Jack Fawcett has the latest on the upcoming UK Budget and its impact for Scotland.
The Budget: A Fresh Face
Anticipation is building in preparation for the forthcoming Budget announcement on Wednesday – the first in nearly 18 months. The 2020 Budget will be presented to Parliament on Wednesday 11 March, just 27 days after the Chancellor, Rishi Sunak, was appointed to the position following the resignation of Sajid Javid. The Budget falls in the shadow of the ongoing Coronavirus outbreak, delays to the National Infrastructure Strategy, and calls for increased public spending. The 2019 General Election saw the Conservative Party promise to increase public spending and “level-up” the economy across the whole of the UK. Early impressions hint at “looser purse strings” from the exchequer, with speculation of increased fuel duties, a “windfall for families” and more health and social care funding. Not everyone, however, believes the UK will see the radical investment promised in December. We won’t know the final details until Wednesday and whether a “One-Nation”, “Blue-Collar” Conservative Party, less focused on “fiscal rectitude”, will come to fruition under the new Chancellorship.
Tax & Spend
Both tax rises and increased public spending have been advocated by think tanks to meet the myriad of challenges facing the UK economy, public services, and environment. The Institute for Fiscal Studies has urged the Chancellor to raise taxes in the short-term in order to meet both Sajid Javid’s balanced spending target by 2022, as well as the Government’s promises for the NHS, social care and schools. The Royal College of Nursing has written to the Treasury giving its perspective on the amount of investment needed to meet the Conservative Party’s manifesto pledge of 50,000 more nurses over the next five years. The Institute for Public Policy (IPPR) has called for the Chancellor to increase investment to meet the £33bn extra needed per year to order to meet its net-zero targets for carbon emissions by 2050. The pressure is most definitely on for Mr Sunak.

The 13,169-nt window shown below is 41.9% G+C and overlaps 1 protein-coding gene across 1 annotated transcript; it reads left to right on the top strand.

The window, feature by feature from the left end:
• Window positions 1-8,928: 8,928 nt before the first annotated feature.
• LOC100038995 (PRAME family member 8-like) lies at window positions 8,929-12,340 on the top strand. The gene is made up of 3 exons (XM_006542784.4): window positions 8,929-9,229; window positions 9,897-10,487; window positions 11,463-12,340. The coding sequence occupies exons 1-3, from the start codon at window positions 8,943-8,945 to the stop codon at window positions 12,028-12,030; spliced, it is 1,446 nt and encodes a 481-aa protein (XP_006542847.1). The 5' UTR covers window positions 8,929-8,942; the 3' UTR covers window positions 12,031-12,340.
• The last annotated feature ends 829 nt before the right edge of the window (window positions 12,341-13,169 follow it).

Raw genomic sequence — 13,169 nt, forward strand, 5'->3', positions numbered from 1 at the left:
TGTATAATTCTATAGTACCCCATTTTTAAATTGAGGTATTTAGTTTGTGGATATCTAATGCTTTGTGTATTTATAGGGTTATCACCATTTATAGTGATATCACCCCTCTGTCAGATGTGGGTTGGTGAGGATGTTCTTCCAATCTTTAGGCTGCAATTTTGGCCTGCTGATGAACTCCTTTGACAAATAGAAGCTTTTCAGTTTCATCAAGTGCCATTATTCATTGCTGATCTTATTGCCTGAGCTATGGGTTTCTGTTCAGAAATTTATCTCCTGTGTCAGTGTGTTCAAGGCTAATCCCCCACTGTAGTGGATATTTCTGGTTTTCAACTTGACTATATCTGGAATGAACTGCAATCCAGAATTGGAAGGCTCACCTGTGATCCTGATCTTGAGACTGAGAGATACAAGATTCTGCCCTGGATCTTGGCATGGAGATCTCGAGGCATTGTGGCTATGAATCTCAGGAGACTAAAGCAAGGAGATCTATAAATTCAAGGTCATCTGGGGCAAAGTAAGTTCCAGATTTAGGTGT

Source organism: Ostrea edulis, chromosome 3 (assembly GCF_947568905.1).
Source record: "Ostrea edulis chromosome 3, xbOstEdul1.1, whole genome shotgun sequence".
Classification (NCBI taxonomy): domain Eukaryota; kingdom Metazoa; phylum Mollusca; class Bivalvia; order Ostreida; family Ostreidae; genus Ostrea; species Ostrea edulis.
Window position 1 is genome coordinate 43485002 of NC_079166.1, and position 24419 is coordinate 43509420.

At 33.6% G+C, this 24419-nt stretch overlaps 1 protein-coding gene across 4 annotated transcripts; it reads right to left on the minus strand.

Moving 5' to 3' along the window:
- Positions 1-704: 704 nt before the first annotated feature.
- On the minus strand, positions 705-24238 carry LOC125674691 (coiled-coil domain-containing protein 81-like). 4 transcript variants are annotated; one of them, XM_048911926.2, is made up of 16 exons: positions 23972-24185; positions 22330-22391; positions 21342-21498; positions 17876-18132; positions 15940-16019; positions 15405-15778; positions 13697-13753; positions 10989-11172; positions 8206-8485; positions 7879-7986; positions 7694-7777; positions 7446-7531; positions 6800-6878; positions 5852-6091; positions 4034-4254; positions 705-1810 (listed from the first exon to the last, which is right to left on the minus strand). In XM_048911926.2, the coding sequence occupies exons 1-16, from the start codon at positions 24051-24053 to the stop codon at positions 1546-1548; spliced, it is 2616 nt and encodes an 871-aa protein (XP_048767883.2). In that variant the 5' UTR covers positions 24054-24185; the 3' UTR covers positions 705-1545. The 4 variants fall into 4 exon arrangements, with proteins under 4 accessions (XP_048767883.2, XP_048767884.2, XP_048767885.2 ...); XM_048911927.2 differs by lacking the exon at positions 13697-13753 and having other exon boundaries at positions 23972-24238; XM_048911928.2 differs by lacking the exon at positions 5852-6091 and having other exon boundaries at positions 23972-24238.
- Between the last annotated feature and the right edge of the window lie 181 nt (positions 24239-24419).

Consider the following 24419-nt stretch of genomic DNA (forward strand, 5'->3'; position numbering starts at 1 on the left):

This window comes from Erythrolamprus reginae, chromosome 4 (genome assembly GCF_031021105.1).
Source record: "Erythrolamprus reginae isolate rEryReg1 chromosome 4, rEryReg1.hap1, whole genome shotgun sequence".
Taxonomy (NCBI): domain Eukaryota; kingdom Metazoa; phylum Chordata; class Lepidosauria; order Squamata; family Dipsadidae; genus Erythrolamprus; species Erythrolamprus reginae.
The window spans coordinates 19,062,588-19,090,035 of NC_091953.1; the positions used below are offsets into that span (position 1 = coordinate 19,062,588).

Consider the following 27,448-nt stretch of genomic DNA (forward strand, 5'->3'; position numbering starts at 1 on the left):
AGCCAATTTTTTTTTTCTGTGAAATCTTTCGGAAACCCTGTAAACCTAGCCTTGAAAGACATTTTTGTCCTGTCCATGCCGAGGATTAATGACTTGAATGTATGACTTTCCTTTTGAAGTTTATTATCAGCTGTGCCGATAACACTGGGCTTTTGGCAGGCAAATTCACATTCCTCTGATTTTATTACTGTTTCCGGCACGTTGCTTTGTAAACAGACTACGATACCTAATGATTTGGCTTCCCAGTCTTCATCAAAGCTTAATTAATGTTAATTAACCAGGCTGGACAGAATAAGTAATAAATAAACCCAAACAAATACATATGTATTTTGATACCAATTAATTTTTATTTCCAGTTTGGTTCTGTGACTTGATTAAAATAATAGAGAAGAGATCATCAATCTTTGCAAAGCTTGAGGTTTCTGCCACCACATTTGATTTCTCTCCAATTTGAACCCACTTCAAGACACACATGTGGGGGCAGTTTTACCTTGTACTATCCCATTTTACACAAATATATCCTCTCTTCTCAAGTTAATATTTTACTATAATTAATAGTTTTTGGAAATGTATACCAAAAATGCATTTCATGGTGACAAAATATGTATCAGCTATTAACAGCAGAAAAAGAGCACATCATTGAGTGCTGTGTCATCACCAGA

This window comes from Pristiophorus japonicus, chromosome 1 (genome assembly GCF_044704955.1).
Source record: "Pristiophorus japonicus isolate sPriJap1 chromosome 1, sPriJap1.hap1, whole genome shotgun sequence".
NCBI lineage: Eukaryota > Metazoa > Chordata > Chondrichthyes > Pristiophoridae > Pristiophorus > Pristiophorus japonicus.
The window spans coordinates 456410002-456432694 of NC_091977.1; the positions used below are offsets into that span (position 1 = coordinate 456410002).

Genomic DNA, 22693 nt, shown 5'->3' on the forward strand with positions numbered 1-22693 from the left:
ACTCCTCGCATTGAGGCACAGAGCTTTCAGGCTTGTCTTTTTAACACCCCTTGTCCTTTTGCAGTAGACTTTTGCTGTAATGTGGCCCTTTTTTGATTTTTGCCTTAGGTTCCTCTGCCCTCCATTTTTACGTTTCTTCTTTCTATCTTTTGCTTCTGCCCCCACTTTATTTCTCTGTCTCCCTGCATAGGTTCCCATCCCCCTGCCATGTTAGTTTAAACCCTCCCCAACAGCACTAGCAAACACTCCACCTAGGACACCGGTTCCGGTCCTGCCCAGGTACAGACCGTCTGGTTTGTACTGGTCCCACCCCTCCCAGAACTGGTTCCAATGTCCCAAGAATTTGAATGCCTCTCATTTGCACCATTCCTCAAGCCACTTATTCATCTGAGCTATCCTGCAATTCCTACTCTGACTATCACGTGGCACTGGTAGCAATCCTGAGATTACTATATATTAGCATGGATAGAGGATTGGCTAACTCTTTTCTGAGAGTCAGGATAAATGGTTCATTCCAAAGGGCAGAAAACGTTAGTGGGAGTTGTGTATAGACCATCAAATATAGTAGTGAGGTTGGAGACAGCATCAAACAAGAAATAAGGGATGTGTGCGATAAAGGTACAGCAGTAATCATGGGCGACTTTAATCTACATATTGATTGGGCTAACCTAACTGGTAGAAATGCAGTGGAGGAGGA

One key setback facing the Chancellor concerns the reported delay to the National Infrastructure Strategy. The plans, worth around £100bn over the next Parliament, have been pushed back in order for the Government to afford them the “proper time and care”, and to ensure net-zero targets are met. Shadow Chancellor, John McDonnell, said the delays showed a Government in “absolute chaos”, and that “delaying implementation of investment is unacceptable”, considering the threat of climate change and recession. John Armitt, Chair of the National Infrastructure Commission responded to the delays, expressing disappointment but that the Commission was “encouraged by the evident focus the Government wishes to place on investing in the UK’s future infrastructure”.
Coronavirus: A Threat to Economic Security?
The effects of Coronavirus hang heavily over the Budget, with a potential risk of up to 0.5% to UK GDP growth. The implications of where and how much is allocated to both in terms of the policy response of the Government and the wider macro-economic challenges an outbreak might entail, have led to some affectionally calling this the “Coronavirus Budget”. Calls for increased spending to tackle the wide-reaching effects of the Coronavirus have dominated debate, with the Resolution Foundation calling for “swift action” to respond to the potential impact of Coronavirus on the UK economy, recommending three priorities to: ensure funding for health services and supplies; policy support for the whole economy; and direct support to households and businesses most affected by the potential outbreak.
The Budget and its Implications for Scotland
In preparation of the Budget announcement, Scotland’s Finance Secretary, Kate Forbes, has written to the Chancellor, urging him to ensure funding commitments made during the general election are upheld. Ms Forbes expressed a desire to “work constructively” with the Chancellor to develop an effective response to the Coronavirus but went on to push for increased spending commitments to ensure Scotland was supported. The Scottish Government passed its Budget at Stage 3 on Thursday 5 March, following an agreement with the Scottish Greens to increase funding for a free bus service for under-19s, £95m for local authorities, £18m for police services, and £45m for various low carbon projects. Kate Forbes has argued that restricted constitutional powers from Westminster had stymied the investment Scotland needs. Several opposition parties question these claims, saying that the Scottish Government’s budget allocations were inadequate.
Bookable Budget Briefings:
The Herald Budget Briefing, Thursday 12 March, 08:00-10:30
Fraser of Allander Institute post-UK Budget briefing – Friday March 13, 13:00-15:00